Now luckily, $\color{grey}{\frac{\partial}{\partial{\hat{\beta}}}y^Ty}=0$ as response $y$ is independent of $\hat{\beta}$. In addition, the red term isn’t so bad. Because $RSS$ is scalar, each term is a scalar. And since scalars are symmetric, $a^T=a$. Again, we use $ (\mathbf{AB})^T = \mathbf{B}^T\mathbf{A}^T $.

So the following holds: $$\color{red}{ \frac{\partial}{\partial{\hat{\beta}}} (y^T\mathbf{X}\hat{\beta} + (\hat{\beta}^T\mathbf{X}^T)y) }$$ $$\color{red}{ = \frac{\partial}{\partial{\hat{\beta}}} ((y^T\mathbf{X}\hat{\beta})^T + (\hat{\beta}^T\mathbf{X}^T)y) }$$ $$\color{red}{ = \frac{\partial}{\partial{\hat{\beta}}} ((\mathbf{X}\hat{\beta})^Ty + (\hat{\beta}^T\mathbf{X}^T)y) }$$ $$\color{red}{ = \frac{\partial}{\partial{\hat{\beta}}} ((\hat{\beta}^T\mathbf{X}^T)y + (\hat{\beta}^T\mathbf{X}^T)y) }$$ $$\color{red}{ = \frac{\partial}{\partial{\hat{\beta}}} 2\hat{\beta}^T\mathbf{X}^Ty }$$

We can take advantage of the “A is not a function of x” identity here, $ \frac{\partial{x^T\mathbf{A}}}{\partial{x}} = \mathbf{A} $. There is a great intuitive walkthrough of this identity here if interested. $$\color{red} {2\frac{\partial\hat{\beta}^T\mathbf{X}^Ty}{\partial{\hat{\beta}}} = 2\mathbf{X}^Ty }$$

The green term uses another identity, “A is not a function of x, A is symmetric” here, $ \frac{\partial{x^T\mathbf{A}x}}{\partial{x}} = 2\mathbf{A}x $. Note that this relies on the $ \mathbf{A} $ matrix being symmetric, but since $ \mathbf{X}^T\mathbf{X} $ is indeed symmetric, this holds. Again, there is a great intuitive walkthrough of this other identity here if interested as well. $$ \color{green} {\frac{\partial\hat{\beta}^T\mathbf{X}^T\mathbf{X}\hat{\beta}}{\partial{\hat{\beta}}} = 2\mathbf{X}^T\mathbf{X}\hat{\beta} }$$

Finally, we plug in all terms and set to 0: $$ \frac{\partial}{\partial{\hat{\beta}}}RSS(\hat{\beta}) = \color{grey}{0} \color{black}{-} \color{red}{2\mathbf{X}^Ty} \color{black}{+} \color{green}{2\mathbf{X}^T\mathbf{X}\hat{\beta}} \color{black}{\ = 0} $$

Rearranging, we get: $$ \color{red}{\mathbf{X}^Ty} \color{black}{=} \color{green}{\mathbf{X}^T\mathbf{X}\hat{\beta}} $$

And if $ \mathbf{X}^T\mathbf{X} $ is nonsingular, i.e. it has an inverse, we can solve directly for $ \hat{\beta} $ using the following: $$ \hat{\beta} = (\mathbf{X}^T\mathbf{X})^{-1}\mathbf{X}^Ty$$

This is called the normal equation. It is helpful when the inverse $ (\mathbf{X}^T\mathbf{X})^{-1}\ $ is not too computationally intensive.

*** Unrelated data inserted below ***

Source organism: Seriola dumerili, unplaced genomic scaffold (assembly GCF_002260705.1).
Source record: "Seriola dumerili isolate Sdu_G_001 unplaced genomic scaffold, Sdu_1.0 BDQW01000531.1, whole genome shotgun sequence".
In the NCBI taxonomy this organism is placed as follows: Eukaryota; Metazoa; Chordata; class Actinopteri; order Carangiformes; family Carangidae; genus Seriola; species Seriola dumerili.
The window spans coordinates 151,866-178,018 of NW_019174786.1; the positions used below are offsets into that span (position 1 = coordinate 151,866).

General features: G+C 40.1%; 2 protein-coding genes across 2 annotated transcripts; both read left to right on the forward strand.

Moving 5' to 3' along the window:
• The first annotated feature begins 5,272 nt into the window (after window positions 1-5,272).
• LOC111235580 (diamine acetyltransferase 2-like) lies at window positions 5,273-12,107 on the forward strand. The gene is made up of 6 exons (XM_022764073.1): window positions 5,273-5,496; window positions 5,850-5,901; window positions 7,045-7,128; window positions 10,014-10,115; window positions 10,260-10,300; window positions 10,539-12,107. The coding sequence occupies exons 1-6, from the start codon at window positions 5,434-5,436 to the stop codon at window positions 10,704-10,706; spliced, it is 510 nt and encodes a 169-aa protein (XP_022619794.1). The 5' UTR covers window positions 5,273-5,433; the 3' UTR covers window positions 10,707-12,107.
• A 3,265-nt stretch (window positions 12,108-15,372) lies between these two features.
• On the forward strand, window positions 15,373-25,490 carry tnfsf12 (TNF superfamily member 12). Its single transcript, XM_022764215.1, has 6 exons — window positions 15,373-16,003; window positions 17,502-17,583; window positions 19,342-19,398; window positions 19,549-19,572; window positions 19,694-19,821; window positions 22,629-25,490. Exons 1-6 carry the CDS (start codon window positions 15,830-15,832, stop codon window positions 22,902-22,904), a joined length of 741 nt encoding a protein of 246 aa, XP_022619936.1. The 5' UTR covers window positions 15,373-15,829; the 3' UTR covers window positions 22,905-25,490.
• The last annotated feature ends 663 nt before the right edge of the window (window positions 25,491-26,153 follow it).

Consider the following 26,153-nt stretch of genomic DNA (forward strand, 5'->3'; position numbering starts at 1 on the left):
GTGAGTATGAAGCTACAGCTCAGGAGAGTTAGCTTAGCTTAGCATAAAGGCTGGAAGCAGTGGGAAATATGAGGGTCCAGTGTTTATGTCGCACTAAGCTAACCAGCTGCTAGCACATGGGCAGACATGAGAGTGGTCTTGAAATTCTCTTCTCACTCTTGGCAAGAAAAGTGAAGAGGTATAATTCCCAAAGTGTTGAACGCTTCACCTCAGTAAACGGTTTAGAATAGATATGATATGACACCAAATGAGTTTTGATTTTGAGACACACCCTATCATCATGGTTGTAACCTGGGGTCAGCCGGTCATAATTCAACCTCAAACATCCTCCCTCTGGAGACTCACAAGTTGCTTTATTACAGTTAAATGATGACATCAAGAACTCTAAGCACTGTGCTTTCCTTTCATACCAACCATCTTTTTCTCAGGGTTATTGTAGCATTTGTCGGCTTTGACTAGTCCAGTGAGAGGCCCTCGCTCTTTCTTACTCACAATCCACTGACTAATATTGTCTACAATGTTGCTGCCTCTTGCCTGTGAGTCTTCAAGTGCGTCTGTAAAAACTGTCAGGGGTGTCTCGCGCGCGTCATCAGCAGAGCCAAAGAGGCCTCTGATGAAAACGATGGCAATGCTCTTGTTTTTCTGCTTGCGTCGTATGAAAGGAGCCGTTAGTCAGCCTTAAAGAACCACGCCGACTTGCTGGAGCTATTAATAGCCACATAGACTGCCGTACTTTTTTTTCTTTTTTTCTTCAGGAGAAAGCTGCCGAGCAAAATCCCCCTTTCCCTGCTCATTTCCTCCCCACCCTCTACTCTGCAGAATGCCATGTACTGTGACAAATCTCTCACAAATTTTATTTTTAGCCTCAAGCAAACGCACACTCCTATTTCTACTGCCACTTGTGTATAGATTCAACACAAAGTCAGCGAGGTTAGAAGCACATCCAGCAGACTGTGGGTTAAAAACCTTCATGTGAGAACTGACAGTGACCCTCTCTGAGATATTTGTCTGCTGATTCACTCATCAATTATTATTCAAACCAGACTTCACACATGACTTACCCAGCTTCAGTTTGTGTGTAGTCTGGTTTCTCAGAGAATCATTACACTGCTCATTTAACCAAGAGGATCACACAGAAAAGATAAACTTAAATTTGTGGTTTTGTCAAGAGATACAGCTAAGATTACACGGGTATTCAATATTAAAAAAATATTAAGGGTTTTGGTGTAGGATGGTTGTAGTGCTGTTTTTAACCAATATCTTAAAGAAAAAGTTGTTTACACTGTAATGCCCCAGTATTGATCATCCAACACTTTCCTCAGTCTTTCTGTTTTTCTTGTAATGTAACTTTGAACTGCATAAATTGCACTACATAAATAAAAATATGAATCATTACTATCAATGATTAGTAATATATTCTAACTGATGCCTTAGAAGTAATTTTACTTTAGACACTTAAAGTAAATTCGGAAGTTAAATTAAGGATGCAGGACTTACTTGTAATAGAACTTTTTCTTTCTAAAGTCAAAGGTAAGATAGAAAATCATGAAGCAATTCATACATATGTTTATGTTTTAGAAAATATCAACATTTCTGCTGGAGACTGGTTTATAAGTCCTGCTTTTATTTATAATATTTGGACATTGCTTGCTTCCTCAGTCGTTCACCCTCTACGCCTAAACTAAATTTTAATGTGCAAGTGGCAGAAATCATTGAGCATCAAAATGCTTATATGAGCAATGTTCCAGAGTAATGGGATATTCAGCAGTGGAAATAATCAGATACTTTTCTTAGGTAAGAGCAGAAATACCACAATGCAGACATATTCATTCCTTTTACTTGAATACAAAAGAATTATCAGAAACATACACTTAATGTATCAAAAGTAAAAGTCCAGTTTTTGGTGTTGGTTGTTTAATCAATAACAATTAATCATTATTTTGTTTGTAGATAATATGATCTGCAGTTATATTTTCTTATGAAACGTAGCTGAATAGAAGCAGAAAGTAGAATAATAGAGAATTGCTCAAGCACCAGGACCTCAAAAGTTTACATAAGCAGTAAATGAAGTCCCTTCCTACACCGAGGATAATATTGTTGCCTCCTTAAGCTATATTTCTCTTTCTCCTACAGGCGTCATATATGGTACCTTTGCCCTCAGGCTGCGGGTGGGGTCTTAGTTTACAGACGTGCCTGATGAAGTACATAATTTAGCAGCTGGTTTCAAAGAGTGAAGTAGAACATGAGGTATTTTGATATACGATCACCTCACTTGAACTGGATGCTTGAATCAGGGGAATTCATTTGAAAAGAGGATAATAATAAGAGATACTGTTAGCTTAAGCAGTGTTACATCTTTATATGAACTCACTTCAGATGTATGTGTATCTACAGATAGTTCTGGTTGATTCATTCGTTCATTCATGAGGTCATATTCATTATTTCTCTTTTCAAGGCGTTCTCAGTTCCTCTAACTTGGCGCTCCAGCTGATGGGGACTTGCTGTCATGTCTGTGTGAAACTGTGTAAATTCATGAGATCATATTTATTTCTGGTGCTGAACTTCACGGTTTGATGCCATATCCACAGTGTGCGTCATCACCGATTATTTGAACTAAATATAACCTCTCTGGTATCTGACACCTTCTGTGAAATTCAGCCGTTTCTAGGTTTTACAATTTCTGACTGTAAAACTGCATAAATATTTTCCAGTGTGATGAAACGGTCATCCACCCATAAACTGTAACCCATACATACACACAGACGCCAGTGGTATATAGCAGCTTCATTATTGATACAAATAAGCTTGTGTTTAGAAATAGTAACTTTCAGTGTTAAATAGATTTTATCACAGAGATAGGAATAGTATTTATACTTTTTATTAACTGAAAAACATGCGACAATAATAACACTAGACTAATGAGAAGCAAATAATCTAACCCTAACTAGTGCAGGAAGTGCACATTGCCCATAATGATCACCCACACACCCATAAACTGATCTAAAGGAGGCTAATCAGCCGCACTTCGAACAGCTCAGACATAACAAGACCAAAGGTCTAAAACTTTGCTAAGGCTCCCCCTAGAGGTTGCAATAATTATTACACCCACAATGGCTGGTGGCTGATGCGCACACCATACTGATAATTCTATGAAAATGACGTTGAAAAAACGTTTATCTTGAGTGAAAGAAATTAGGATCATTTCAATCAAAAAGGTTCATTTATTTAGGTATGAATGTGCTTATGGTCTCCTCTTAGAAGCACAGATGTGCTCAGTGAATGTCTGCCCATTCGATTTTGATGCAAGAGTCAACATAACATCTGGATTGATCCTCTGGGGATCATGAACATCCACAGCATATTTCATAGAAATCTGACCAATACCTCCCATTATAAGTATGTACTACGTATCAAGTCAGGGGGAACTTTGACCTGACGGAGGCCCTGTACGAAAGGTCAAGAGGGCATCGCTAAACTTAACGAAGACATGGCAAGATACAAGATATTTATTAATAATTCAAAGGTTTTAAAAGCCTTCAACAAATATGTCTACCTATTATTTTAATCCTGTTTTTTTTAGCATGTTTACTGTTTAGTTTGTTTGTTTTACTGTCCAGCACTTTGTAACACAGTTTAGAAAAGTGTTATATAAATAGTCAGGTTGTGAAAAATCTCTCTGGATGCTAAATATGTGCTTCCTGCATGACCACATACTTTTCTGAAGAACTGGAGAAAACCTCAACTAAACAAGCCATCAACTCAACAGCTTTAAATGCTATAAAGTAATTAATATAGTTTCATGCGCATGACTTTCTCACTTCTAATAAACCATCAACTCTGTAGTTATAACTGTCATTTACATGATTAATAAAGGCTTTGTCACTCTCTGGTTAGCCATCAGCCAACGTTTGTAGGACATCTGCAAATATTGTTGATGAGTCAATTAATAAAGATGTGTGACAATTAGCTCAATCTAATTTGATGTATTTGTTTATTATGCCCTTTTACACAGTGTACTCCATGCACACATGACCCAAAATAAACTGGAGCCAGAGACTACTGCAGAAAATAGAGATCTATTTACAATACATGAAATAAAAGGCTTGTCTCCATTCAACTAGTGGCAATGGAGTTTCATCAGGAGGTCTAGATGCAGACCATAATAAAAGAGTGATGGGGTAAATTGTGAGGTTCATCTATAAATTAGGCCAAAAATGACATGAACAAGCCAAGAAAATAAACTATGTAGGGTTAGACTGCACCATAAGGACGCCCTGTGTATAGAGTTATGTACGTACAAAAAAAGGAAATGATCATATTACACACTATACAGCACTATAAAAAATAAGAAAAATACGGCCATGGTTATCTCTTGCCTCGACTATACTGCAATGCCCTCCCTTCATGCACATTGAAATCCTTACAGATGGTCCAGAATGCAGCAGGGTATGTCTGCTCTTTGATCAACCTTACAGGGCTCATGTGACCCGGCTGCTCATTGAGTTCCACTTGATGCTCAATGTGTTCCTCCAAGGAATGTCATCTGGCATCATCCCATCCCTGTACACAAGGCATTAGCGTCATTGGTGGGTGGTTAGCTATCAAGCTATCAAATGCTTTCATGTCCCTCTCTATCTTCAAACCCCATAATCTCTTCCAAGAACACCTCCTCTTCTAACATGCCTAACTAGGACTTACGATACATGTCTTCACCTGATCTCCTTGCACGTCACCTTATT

Maximum Likelihood Estimate Formulation

From wikipedia: “Maximum Likelihood Estimation is a method of estimating the parameters of a probability distribution by maximizing a likelihood function, so that under the assumed statistical model the observed data is most probable”. Some probabilistic process generated some data - which process parameters would have made our dataset the most likely? Expressed as conditional probability distributions, for some data, which parameters maximize $ P(data | parameters) $?

As stated before, the population regression line is:

$$ Y = \mathbf{X}\beta + \epsilon $$

where $ \mathbf{X}\beta $ is constant. Gaussian linear regression assumes that $ \epsilon $ is normally distributed with mean 0 and variance $ \sigma^2 $, $ \epsilon \sim N(0, \sigma^2) $. Examining the distribution of $ Y$ under this assumption, noting that $E[X + Y] = E[X] + E[Y] $ regardless of independence:

$$ E[Y] = E[\mathbf{X}\beta + \epsilon] $$ $$ = E[\mathbf{X}\beta] + E[\epsilon] $$ $$ = E[\mathbf{X}\beta] + 0 $$ $$ = \mathbf{X}\beta $$

And for variance, since

$$ Var(X) = E[X^2] - (E[X])^2 $$

from here and

$$ Cov(X,Y) = E[XY] - E[X]E[Y] $$

from here, then:

$$ Var(A + B) = E[(A + B)^2] - (E[A + B])^2 $$ $$ = E[A^2 + 2AB + B^2] - (E[A] + E[B])^2 $$ $$ = E[A^2] + E[2AB] + E[B^2] $$ $$ - E[A]^2 - 2E[A]E[B] - E[B]^2 $$ $$ = E[A^2] - E[A]^2 $$ $$ + E[B^2] - E[B]^2 $$ $$ + 2(E[AB] - E[A]E[B]) $$ $$ = Var(A) + Var(B) + 2Cov(A,B) $$

Substituting $A = \mathbf{X}\beta $, $B = \epsilon$ and recognizing Covariance as a measure of correlation between variables - positive if both tend to increase together, negative when one tends to increase while the other decreases - we can say:

$$ Var(\mathbf{X}\beta + \epsilon) = Var(\mathbf{X}\beta) + Var(\epsilon) + 2Cov(\mathbf{X}\beta, \epsilon) $$ $$ = 0 + \sigma^2 + 2Cov(\mathbf{X}\beta, \epsilon) $$